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Ecological footprint

Definition and methodology Widely used by scientists, businesses, governments, agencies, civil society organisations and individuals working to monitor ecological resource use and advance sustainability, the ecological footprint (EF) represents the amount …

Co-management

Many traditional societies formed ‚Äď and still form ‚Äď relatively closed systems in which natural resources are managed through complex interplays of reciprocities and solidarities. Forms of collective possession and …

Natural capital depletion tax

Sustainability requires maintaining so-called natural capital intact, or at least, slowing down its loss while waiting for positive technological changes and peak human population. In order to achieve this, an …

Ecological rucksacks (hidden flows)

An ecological rucksack is defined as the total quantity (in kg) of materials removed from nature to create a product or service, minus the actual weight of the product. It …

Access and use rights

Among the institutional arrangements regulating human‚Äďnature relationships, rights and obligations to natural resources, and access and use rights play a crucial role (Bromley, 1991; Ostrom and Schlager, 1996; Van Griethuysen, …

Common-pool resources

According to Ostrom (2008), scholars are still in the process of developing a shared language for the broad set of things called ‚Äėthe commons‚Äô. There is frequently confusion about similarities …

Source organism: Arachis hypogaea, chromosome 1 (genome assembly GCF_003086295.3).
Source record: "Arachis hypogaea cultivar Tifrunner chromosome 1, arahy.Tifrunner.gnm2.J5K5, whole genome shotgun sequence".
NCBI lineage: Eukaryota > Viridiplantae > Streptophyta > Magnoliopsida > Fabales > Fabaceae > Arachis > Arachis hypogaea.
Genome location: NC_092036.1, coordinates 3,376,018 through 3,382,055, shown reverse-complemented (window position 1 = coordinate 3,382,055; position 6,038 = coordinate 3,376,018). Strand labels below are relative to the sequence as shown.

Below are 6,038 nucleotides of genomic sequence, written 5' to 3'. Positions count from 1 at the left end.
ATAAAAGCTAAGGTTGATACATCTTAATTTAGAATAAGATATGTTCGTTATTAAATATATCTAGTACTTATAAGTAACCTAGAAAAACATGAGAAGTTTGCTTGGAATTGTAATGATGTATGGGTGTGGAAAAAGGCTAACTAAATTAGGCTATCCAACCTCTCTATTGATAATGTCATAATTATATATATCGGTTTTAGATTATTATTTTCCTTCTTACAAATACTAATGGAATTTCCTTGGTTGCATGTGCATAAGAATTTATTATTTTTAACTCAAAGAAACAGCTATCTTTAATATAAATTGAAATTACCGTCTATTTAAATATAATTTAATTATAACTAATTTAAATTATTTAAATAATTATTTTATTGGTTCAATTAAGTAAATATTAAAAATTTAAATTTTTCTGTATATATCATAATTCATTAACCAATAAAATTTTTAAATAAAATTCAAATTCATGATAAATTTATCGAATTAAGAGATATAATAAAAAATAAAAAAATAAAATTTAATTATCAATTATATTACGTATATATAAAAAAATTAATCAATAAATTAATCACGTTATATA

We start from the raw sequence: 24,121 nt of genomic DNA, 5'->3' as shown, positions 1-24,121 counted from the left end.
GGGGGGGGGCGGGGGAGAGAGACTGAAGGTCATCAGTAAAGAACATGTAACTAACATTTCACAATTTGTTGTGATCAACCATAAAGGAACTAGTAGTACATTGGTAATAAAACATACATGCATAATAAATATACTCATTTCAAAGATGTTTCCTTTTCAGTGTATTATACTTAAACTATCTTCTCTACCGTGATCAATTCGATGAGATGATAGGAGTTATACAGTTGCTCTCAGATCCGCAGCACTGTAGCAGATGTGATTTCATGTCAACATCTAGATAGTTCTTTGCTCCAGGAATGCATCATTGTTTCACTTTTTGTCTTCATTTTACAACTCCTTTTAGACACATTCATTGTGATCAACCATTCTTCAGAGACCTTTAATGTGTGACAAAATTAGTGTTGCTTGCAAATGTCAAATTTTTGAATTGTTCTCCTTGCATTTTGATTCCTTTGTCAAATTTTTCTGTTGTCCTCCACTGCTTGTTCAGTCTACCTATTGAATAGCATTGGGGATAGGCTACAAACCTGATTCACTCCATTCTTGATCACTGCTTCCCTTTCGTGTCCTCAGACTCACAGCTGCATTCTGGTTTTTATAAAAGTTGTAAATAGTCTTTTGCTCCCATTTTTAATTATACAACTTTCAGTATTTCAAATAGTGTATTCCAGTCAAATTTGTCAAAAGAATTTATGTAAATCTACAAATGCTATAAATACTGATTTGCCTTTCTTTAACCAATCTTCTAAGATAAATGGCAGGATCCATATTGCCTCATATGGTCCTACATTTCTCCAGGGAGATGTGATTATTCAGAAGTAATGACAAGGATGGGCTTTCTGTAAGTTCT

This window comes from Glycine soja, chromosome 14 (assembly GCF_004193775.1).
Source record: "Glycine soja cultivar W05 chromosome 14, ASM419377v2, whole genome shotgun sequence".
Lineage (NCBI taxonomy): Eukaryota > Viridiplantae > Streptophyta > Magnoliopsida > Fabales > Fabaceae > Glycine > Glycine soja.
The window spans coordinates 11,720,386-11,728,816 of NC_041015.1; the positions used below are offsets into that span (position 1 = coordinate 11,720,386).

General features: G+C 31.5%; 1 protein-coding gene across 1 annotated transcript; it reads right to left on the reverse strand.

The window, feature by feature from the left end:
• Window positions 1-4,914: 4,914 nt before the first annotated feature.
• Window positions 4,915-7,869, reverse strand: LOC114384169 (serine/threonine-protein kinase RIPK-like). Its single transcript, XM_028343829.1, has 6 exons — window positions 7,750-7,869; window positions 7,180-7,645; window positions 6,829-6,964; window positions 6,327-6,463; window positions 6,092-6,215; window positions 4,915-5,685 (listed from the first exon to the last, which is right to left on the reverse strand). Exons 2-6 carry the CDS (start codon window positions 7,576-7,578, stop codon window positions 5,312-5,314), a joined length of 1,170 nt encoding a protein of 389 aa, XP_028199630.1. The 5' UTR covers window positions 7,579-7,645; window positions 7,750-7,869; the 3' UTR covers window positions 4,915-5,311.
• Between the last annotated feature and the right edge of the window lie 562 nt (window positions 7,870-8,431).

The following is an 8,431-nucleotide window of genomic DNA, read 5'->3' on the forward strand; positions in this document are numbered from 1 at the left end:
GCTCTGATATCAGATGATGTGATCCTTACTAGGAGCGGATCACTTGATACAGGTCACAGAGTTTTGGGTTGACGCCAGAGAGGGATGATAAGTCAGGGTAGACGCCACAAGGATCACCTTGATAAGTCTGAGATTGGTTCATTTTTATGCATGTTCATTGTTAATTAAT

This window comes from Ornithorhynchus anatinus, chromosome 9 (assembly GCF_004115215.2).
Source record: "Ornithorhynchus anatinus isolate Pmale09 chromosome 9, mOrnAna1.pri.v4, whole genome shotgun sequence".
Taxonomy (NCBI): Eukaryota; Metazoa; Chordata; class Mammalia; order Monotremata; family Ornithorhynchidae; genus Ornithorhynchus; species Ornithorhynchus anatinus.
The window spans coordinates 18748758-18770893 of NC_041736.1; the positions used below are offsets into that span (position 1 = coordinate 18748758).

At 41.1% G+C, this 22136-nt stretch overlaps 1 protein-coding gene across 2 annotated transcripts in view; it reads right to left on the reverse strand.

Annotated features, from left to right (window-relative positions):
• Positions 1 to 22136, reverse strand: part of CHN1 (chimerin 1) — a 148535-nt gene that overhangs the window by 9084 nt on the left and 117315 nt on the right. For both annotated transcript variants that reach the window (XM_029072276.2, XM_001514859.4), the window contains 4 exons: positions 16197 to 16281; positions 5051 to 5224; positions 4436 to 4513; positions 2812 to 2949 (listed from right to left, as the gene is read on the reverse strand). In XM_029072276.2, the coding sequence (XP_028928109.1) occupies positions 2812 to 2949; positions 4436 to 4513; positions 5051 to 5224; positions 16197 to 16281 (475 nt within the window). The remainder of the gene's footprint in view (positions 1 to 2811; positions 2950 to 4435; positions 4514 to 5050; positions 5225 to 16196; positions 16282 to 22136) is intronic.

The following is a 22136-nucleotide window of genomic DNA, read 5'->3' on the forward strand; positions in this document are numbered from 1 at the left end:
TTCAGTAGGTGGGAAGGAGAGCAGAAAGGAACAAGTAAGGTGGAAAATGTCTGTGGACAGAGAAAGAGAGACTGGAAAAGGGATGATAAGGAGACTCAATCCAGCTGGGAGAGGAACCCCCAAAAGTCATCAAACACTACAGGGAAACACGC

Ecological Economics

Broad definition Ecological economics has been compared to human ecology (Martinez-Alier, 1998), which instead of resorting to a single unit of account ‚Äď money ‚Äď includes the biophysical aspects of economic …

Political Ecology

Description of the field Political ecology analyses social forms and human organisation that interact with the environment. This burgeoning field has attracted scholars from the fields of anthropology, forestry, development studies, …

Environmental (in)justice

Background and definitions The concept of environmental injustice arose from the fact that some communities or human groups are disproportionately subjected to higher levels of environmental risk than other segments of …

Discounting the future

For the purposes of investors, interest rates, impatience and risk necessitate that future costs and benefits are converted into present value in order to make them comparable with each other. …

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